The next question which arises is the ownership, was it owned by Espadon resp. Fischer, or was it de Terra’s property, which he entered only under the Espadon banner for organisational reasons?
Max de Terra’s show up on the Grand Prix scene was not very successful, he finished all 4 races, but mostly in last position with 6, 7, or 8 laps behind. After Genova in May 1951 de Terra disappeared from the actual racing scene, and with him the car. Next year we find him in an Alfred Dattner (?) entered Simca-Gordini T11 at the Swiss GP, and in 1953 he entered his home Grand Prix at Bremgarten in the “Espadon Rent-a-Car” tipo 212, but then his story seems to end. Who was Max de Terra? Another “wealthy business man” trying to have some fun in racing?
Any detail concerning de Terra, his relation to Rudi Fischer and Espadon, and the history of his car before and after he drove it is highly welcome, and a photo would be an unexpected highlight.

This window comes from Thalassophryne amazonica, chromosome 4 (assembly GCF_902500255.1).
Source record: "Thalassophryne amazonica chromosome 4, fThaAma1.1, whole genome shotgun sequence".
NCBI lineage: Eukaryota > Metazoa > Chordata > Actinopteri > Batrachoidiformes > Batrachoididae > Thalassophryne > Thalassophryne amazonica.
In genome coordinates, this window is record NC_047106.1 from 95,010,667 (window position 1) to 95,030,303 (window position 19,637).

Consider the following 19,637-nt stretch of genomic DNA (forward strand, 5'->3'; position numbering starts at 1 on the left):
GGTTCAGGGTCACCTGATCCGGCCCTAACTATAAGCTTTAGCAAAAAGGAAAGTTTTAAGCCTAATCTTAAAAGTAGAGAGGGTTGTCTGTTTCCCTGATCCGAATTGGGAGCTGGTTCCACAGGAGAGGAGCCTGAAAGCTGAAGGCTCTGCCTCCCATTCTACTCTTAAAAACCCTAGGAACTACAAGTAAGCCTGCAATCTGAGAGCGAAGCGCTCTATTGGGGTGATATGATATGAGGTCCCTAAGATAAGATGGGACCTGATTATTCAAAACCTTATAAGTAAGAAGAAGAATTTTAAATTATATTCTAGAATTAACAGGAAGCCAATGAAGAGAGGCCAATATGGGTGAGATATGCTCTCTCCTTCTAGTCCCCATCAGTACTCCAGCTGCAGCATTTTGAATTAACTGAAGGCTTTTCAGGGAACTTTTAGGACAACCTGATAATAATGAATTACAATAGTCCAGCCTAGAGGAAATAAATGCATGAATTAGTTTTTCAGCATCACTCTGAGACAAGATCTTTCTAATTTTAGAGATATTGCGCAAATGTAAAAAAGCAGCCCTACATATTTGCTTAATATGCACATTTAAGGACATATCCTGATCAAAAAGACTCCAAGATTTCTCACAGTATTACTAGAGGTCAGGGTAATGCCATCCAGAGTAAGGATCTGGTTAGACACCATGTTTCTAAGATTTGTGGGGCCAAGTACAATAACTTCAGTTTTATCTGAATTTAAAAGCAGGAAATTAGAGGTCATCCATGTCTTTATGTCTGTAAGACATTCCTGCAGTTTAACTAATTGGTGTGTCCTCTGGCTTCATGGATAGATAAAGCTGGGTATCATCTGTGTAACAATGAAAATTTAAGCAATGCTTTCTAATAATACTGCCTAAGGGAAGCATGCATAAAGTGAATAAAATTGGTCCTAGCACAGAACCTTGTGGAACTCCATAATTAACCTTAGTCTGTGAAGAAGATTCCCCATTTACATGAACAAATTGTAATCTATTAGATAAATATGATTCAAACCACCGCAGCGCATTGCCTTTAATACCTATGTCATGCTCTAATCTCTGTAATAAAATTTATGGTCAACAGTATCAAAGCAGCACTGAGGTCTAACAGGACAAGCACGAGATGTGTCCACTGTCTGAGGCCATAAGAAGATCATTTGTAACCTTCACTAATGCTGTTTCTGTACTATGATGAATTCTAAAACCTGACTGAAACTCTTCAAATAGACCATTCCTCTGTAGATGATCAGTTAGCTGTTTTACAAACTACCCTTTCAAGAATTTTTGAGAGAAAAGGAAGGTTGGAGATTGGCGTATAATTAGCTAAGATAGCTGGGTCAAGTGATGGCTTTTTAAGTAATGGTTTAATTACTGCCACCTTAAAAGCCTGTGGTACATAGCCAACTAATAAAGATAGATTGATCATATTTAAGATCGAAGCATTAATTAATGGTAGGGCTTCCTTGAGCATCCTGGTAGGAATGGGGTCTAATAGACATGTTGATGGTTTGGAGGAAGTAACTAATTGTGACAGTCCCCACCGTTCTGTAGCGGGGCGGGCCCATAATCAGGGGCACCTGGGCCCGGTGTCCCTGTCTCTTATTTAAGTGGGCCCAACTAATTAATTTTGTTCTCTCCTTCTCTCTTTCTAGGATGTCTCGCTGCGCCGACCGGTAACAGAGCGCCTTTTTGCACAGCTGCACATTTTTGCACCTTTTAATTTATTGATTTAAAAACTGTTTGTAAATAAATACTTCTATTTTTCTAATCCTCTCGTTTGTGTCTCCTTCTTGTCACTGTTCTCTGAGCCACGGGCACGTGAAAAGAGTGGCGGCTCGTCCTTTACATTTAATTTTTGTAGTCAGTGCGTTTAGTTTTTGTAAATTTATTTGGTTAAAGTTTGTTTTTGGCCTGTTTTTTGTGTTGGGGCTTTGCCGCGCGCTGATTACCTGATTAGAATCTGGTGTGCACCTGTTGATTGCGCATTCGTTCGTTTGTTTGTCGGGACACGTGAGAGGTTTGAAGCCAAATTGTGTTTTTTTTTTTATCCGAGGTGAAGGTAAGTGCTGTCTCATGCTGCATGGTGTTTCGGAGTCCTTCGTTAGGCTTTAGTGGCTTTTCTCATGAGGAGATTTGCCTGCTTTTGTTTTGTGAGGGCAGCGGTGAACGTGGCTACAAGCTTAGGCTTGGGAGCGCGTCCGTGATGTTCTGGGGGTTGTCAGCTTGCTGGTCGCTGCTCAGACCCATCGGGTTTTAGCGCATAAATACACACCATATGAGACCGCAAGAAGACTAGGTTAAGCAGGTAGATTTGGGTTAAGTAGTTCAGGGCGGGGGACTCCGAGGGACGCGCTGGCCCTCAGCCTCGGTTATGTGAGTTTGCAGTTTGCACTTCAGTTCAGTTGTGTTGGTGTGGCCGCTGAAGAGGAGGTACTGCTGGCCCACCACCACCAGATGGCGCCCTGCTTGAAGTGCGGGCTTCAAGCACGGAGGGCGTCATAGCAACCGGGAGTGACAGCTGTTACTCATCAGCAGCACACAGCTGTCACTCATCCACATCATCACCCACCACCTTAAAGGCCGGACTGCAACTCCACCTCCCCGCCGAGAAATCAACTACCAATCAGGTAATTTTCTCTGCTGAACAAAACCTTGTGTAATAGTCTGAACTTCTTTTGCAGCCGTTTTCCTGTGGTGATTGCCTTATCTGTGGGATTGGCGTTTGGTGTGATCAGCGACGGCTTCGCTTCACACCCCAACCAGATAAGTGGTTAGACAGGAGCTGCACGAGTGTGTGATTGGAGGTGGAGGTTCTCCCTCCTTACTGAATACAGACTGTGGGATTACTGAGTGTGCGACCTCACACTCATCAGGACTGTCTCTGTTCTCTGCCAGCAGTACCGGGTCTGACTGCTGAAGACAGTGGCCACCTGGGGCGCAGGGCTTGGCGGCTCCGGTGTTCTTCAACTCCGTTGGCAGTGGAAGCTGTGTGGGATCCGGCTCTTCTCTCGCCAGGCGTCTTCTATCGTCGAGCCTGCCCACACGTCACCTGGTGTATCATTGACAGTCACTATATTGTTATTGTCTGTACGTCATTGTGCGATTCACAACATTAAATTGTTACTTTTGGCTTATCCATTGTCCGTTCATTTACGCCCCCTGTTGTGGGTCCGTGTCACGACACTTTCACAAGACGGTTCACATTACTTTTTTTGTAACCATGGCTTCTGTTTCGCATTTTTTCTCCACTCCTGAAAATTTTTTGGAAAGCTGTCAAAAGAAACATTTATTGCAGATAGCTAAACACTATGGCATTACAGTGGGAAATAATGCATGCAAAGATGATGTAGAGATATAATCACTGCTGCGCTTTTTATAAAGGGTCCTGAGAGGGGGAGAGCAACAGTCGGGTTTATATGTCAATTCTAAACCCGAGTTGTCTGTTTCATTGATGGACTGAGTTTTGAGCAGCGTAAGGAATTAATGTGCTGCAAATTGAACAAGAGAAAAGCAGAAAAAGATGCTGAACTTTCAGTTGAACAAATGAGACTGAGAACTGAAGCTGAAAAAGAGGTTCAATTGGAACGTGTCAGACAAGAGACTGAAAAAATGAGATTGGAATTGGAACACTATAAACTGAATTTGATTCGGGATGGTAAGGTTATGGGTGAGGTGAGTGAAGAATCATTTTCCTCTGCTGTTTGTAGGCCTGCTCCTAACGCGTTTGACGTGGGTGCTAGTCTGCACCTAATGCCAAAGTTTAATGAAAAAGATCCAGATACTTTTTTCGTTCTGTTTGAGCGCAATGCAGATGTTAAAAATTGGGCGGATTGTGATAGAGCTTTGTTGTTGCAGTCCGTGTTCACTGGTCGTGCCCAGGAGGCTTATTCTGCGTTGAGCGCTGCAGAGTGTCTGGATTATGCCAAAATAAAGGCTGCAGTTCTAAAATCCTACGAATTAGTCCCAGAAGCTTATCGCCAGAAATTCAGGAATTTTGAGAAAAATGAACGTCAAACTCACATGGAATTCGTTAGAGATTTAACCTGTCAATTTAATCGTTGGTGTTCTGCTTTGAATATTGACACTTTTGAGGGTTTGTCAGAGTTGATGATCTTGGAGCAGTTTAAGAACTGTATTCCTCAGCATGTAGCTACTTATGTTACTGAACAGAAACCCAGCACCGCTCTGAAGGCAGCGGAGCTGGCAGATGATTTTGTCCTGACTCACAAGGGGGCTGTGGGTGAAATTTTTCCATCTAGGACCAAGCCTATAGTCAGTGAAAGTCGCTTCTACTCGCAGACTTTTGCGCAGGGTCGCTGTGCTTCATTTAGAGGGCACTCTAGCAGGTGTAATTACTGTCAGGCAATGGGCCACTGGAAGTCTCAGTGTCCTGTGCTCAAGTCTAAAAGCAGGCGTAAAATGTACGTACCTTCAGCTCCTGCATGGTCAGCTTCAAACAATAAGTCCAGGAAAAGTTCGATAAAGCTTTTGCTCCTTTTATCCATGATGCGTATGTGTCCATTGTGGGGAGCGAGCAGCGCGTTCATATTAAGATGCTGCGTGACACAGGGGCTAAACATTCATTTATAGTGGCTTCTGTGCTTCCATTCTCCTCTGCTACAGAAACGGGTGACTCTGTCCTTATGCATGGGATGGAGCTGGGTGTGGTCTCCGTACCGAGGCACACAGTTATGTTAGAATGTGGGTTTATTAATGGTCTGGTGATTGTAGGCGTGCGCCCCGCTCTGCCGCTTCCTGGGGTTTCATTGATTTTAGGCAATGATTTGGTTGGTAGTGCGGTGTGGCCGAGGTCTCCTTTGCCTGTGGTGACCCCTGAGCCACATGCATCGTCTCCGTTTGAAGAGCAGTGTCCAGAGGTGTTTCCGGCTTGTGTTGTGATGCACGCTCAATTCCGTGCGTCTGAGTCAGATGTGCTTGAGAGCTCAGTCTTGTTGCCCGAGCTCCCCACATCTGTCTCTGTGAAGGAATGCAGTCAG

For the Suisse GP at Bremgarten Peter Hirt entered his Verias Meteor under the Espadon banner. This most probably only happened for organisational reasons, but could have been the start for a more closer cooperation in 1952. At Erlen in August he entered as private person again, the same did Kaspar Aebli with one of the other Meteors. So it seems that the “Ecurie Suisse” partnership had broken.

In April 1952 at the Torino GP Rudi had the possibility for a works drive in the new factory tipo 500, resulting in a fine 3rd place behind the much stronger 375’s of Villoresi and Taruffi. It is reported that Enzo was so impressed that he agreed to sell him one of the new 500. But what did Fischer drive 3 weeks earlier at Siracusa? His own 500 # 0184? Or also a works car? Stats show # 0184, but it seems he got this car only later, and the works cars for Siracusa had been # 001 (Taruffi), # 003 (Ascari), and # 004 (Farina). So the possibility is there that Fischer drove the SF # 002 already at Syracuse. If so, it would be an interesting fact, 2 works drives for Ferrari, but finally remaining privateer. Did Ferrari refuse him? Or was it Rudi who wanted to remain independant?